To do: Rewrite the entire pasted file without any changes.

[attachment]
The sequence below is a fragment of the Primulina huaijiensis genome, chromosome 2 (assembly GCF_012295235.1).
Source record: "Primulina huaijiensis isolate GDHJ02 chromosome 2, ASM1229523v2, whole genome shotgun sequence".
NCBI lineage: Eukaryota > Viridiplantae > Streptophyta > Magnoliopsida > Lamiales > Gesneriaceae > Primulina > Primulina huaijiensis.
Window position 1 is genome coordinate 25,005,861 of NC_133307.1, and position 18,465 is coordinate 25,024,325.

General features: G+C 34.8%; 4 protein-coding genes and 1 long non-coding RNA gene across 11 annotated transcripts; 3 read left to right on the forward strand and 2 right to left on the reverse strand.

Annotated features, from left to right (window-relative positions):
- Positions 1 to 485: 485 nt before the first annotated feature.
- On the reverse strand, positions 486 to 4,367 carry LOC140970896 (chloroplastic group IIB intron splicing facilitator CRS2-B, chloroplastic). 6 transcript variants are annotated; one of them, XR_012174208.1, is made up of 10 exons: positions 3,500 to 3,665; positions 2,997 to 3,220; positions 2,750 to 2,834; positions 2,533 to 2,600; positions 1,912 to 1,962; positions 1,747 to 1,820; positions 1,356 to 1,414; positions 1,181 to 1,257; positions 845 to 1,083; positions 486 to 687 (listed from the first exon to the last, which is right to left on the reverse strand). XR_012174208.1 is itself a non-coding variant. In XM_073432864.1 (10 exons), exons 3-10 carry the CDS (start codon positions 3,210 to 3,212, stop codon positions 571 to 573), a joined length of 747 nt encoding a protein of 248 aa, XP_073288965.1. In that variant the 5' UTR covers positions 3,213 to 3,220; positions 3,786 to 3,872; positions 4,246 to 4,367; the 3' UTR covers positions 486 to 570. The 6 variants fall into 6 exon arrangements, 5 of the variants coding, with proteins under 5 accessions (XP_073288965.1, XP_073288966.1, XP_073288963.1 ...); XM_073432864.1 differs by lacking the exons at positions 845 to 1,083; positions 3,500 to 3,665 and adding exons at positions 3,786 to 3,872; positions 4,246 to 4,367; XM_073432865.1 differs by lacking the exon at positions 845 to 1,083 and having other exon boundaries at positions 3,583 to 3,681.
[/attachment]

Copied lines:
The sequence below is a fragment of the Primulina huaijiensis genome, chromosome 2 (assembly GCF_012295235.1).
Source record: "Primulina huaijiensis isolate GDHJ02 chromosome 2, ASM1229523v2, whole genome shotgun sequence".
NCBI lineage: Eukaryota > Viridiplantae > Streptophyta > Magnoliopsida > Lamiales > Gesneriaceae > Primulina > Primulina huaijiensis.
Window position 1 is genome coordinate 25,005,861 of NC_133307.1, and position 18,465 is coordinate 25,024,325.

General features: G+C 34.8%; 4 protein-coding genes and 1 long non-coding RNA gene across 11 annotated transcripts; 3 read left to right on the forward strand and 2 right to left on the reverse strand.

Annotated features, from left to right (window-relative positions):
- Positions 1 to 485: 485 nt before the first annotated feature.
- On the reverse strand, positions 486 to 4,367 carry LOC140970896 (chloroplastic group IIB intron splicing facilitator CRS2-B, chloroplastic). 6 transcript variants are annotated; one of them, XR_012174208.1, is made up of 10 exons: positions 3,500 to 3,665; positions 2,997 to 3,220; positions 2,750 to 2,834; positions 2,533 to 2,600; positions 1,912 to 1,962; positions 1,747 to 1,820; positions 1,356 to 1,414; positions 1,181 to 1,257; positions 845 to 1,083; positions 486 to 687 (listed from the first exon to the last, which is right to left on the reverse strand). XR_012174208.1 is itself a non-coding variant. In XM_073432864.1 (10 exons), exons 3-10 carry the CDS (start codon positions 3,210 to 3,212, stop codon positions 571 to 573), a joined length of 747 nt encoding a protein of 248 aa, XP_073288965.1. In that variant the 5' UTR covers positions 3,213 to 3,220; positions 3,786 to 3,872; positions 4,246 to 4,367; the 3' UTR covers positions 486 to 570. The 6 variants fall into 6 exon arrangements, 5 of the variants coding, with proteins under 5 accessions (XP_073288965.1, XP_073288966.1, XP_073288963.1 ...); XM_073432864.1 differs by lacking the exons at positions 845 to 1,083; positions 3,500 to 3,665 and adding exons at positions 3,786 to 3,872; positions 4,246 to 4,367; XM_073432865.1 differs by lacking the exon at positions 845 to 1,083 and having other exon boundaries at positions 3,583 to 3,681.